Ghilarducci said multiple state resources, as well as officials from the Federal Emergency Management Agency, were working to assist in disaster relief, noting that more earthquakes were expected.

“This is not something that’ll be over right away,” he said.

The severity of the quake was nearly twice the intensity of the 1989 Loma Prieta quake that struck in 1989, which killed 63 and damaged many structures in San Francisco, including the Bay Bridge.

Shaking was widely felt, though not as intense, in the Los Angeles area, about 110 miles from the epicenter. There were no reports of injuries or damage, city officials said.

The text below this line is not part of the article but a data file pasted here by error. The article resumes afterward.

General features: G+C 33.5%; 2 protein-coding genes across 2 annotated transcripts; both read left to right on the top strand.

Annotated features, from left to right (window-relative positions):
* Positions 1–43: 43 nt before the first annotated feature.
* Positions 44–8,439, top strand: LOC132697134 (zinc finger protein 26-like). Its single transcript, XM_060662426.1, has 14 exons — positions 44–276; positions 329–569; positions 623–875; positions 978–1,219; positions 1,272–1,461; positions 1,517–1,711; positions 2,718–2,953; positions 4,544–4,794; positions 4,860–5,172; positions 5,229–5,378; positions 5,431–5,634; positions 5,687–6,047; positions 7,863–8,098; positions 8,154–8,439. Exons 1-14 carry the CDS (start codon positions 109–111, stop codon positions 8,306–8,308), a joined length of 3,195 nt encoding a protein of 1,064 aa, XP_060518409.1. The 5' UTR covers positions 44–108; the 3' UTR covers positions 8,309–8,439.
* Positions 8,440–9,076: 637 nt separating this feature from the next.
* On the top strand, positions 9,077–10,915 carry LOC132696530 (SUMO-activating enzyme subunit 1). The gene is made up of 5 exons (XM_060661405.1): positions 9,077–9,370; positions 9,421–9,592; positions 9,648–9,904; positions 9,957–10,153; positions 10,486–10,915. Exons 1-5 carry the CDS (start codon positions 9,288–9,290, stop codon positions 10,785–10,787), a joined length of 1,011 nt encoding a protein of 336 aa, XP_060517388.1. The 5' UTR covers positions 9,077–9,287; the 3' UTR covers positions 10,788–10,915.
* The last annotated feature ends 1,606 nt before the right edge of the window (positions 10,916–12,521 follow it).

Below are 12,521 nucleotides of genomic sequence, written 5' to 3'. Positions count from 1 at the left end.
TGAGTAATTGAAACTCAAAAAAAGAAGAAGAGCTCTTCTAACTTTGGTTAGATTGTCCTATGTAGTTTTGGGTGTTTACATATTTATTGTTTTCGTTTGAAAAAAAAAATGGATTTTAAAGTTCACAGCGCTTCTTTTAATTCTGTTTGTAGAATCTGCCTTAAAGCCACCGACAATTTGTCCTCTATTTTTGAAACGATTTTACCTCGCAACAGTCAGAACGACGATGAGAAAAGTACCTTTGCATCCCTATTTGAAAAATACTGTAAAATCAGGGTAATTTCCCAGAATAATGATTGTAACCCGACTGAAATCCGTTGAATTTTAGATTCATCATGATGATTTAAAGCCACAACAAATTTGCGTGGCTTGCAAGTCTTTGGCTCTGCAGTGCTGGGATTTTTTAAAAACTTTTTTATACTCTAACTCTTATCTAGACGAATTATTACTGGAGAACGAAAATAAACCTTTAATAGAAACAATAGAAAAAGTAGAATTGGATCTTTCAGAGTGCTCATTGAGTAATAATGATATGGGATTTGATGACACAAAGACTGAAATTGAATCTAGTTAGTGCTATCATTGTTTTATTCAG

The earthquake was felt in Sacramento, as well as Stockton and Marysville. The quake was felt as far east as Phoenix and south to Mexico, according to the USGS. In Las Vegas, NBA Summer League action was halted after the quake as speakers above the court swayed for more than 10 minutes at Thomas & Mack Center.

Lucy Jones, a seismologist at the California Institute of Technology and a former science adviser at USGS, said at a news conference Friday night that more strong earthquakes in this series of quakes were likely to happen in the next week.

“We’re having a robust sequence,” she said from the Caltech Seismological Laboratory in Pasadena. “There’s no reason to think it’s going to be stopping.”

Officials said that in the four hours after the shaking started, the fault area had four earthquakes greater than magnitude 5, 20 quakes in the magnitude 4 range and more than 50 quakes from 3.0 to 3.9. Jones said Friday’s 7.1 earthquake was triggered by Thursday’s quake, which scientists now considered a foreshock.

“These earthquakes are related,” she said, adding that the new quake probably ruptured along about 25 miles of fault line.